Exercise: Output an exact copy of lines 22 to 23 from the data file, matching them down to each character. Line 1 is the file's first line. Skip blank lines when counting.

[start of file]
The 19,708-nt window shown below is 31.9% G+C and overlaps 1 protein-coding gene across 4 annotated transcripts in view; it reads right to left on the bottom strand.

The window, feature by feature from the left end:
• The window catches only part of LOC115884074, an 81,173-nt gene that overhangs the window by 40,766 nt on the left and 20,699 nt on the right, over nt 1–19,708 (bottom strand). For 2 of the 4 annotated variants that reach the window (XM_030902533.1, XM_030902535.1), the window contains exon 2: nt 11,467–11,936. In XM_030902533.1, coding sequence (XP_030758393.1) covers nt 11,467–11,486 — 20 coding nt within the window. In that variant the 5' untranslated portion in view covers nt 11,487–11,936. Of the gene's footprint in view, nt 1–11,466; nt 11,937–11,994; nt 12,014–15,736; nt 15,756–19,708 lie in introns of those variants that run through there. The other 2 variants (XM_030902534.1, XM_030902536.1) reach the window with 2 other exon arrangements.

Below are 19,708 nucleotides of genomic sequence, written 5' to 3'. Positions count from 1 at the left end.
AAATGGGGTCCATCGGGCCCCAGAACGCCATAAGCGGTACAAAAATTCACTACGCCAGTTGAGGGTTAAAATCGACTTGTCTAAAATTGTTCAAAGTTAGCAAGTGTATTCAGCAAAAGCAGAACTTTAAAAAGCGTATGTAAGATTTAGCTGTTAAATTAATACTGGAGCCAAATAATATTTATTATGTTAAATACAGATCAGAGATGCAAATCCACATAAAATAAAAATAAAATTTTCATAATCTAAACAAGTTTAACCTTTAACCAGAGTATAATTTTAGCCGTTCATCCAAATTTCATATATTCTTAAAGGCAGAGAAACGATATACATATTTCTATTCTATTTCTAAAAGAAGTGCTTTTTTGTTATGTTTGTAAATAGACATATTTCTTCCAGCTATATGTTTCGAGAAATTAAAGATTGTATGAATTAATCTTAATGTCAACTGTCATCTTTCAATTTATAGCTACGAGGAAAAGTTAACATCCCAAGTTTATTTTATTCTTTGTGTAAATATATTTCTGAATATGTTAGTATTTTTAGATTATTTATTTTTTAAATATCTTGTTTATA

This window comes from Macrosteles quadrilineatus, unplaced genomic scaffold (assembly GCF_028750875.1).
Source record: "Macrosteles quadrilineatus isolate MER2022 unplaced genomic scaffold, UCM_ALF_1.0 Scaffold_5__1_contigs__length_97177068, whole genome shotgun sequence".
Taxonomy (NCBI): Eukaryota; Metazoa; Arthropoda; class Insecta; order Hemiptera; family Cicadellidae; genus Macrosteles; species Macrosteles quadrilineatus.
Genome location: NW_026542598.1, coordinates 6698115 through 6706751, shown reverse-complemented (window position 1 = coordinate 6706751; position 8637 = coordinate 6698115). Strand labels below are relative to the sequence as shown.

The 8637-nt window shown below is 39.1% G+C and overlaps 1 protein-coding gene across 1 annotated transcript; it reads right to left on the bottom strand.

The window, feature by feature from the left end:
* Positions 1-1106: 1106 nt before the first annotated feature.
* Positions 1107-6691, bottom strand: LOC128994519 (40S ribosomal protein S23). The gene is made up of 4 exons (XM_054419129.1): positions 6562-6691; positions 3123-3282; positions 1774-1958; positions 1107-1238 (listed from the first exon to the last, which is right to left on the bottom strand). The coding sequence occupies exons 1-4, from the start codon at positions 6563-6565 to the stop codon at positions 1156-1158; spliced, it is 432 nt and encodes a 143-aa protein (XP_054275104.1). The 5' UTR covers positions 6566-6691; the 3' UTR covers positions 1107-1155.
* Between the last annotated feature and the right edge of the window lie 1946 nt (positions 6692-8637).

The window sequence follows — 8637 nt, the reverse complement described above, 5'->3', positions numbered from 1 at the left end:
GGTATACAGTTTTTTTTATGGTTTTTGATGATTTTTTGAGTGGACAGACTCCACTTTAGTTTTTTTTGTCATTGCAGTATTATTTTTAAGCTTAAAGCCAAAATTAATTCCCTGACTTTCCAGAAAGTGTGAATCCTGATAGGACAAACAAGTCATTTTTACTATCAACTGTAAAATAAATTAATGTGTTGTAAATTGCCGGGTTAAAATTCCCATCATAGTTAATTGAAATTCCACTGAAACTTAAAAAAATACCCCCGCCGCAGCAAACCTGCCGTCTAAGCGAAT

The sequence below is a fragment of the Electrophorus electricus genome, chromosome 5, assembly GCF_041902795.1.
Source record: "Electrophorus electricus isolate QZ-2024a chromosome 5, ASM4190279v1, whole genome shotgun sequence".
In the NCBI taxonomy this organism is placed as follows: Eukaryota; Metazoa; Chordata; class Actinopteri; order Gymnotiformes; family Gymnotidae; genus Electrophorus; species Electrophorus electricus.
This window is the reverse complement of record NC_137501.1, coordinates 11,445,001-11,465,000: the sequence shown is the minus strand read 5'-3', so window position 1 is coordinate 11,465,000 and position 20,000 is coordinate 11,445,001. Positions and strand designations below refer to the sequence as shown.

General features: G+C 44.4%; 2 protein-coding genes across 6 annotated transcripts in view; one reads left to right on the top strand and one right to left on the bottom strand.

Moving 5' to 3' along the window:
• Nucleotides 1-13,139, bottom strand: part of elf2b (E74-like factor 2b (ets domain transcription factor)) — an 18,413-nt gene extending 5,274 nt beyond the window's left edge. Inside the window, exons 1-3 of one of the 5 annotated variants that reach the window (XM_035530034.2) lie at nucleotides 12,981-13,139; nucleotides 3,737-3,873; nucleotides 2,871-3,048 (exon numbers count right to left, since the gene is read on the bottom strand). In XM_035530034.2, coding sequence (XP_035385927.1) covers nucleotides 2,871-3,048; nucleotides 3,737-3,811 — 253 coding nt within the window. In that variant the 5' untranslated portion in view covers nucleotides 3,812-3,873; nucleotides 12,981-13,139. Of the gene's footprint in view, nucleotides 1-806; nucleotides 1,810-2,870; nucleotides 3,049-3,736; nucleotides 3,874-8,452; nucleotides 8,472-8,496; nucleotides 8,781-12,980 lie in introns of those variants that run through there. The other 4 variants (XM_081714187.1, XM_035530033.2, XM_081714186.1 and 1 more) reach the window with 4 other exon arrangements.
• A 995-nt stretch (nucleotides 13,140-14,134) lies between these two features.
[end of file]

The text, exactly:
Moving 5' to 3' along the window:
• Nucleotides 1-13,139, bottom strand: part of elf2b (E74-like factor 2b (ets domain transcription factor)) — an 18,413-nt gene extending 5,274 nt beyond the window's left edge. Inside the window, exons 1-3 of one of the 5 annotated variants that reach the window (XM_035530034.2) lie at nucleotides 12,981-13,139; nucleotides 3,737-3,873; nucleotides 2,871-3,048 (exon numbers count right to left, since the gene is read on the bottom strand). In XM_035530034.2, coding sequence (XP_035385927.1) covers nucleotides 2,871-3,048; nucleotides 3,737-3,811 — 253 coding nt within the window. In that variant the 5' untranslated portion in view covers nucleotides 3,812-3,873; nucleotides 12,981-13,139. Of the gene's footprint in view, nucleotides 1-806; nucleotides 1,810-2,870; nucleotides 3,049-3,736; nucleotides 3,874-8,452; nucleotides 8,472-8,496; nucleotides 8,781-12,980 lie in introns of those variants that run through there. The other 4 variants (XM_081714187.1, XM_035530033.2, XM_081714186.1 and 1 more) reach the window with 4 other exon arrangements.